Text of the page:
N. Korea's artillery firing
Peace cannot be means for denuclearization deal
The South Korean military confirmed Tuesday that North Korea conducted an artillery firing drill near the inter-Korean maritime border in the West Sea, Saturday.
The exercise clearly violated an inter-Korean military agreement reached Sept. 19 last year to avoid any activities that could heighten tensions along the border. This suggests the Kim Jong-un regime is no longer willing to comply with the pact, and may move ahead with further provocations.
What is more awful is that the South's confirmation came only after a North Korean media report on the drill. On Monday, the North's Korean Central News Agency (KCNA) reported that Kim, during his "field guidance" of an artillery unit near the western sea border, "selected a target and gave an order to an artillery company to fire at it." The report also said Kim called for full readiness to carry out a combat mission at any moment.
The South Korean military mentioned the drill only after the KCNA report. During a press briefing, Monday, defense ministry spokesperson Choi Hyun-soo said the artillery firing was in violation of the Sept. 19 inter-Korean agreement, urging the North to immediately stop any moves that can increase border tensions, and to comply fully with the pact. It is not understandable why the South's military kept silent about the drill until it was reported by the North. For what? Did it want to conceal or ignore it? There should be full explanations about this, and an investigation should be launched, if necessary.
It would be reasonable to think the United States Forces Korea might have been fully aware of the North Korean artillery firing. If the allies decided to keep it secret from the public for whatever reasons, it deserves harsh criticism. Such an act hurts public trust in the military. The North probably picked Nov. 23 for the firing drill because the day marked the ninth anniversary of its shelling of the South's border island of Yeonpyeong, which killed two Marines and two civilians. This tells why the drill was not merely a drill.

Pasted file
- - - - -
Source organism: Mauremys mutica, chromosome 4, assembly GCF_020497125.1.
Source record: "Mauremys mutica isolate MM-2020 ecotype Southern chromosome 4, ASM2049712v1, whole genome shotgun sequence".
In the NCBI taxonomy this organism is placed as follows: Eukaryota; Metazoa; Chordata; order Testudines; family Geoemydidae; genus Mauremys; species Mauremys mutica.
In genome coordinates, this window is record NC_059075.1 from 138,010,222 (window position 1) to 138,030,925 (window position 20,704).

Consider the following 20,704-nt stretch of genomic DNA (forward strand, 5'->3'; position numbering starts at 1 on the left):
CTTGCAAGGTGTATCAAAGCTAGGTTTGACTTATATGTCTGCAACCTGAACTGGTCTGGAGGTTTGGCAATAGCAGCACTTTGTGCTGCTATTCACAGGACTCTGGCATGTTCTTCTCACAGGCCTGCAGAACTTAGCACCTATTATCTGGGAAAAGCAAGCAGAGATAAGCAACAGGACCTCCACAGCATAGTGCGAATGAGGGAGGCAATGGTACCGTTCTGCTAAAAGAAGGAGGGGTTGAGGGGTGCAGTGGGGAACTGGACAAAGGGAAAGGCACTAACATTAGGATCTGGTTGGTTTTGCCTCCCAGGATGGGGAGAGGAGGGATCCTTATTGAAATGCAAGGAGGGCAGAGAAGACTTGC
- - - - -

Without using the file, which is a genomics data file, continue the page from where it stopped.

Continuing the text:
Belatedly, the South Korean military delivered a letter of strong protest to North Korea, and released some information about the artillery drill, Tuesday. According to them, the exercise was conducted on Changrin Islet just north of the Northern Limit Line, the de facto inter-Korean maritime border. Changrin is located only 45 kilometers away from the South's border island of Baengnyeong.
It is believed that the drill was intended to put pressure on the U.S. as well as South Korea amid the stalled negotiations over the North's nuclear program and the deadlocked inter-Korean exchanges. This month only, Kim Jong-un has visited military units three times, calling for combat readiness there. The allies should sternly tell Kim not to cross the line. Inter-Korean peace is not a bargaining tool for the denuclearization talks.
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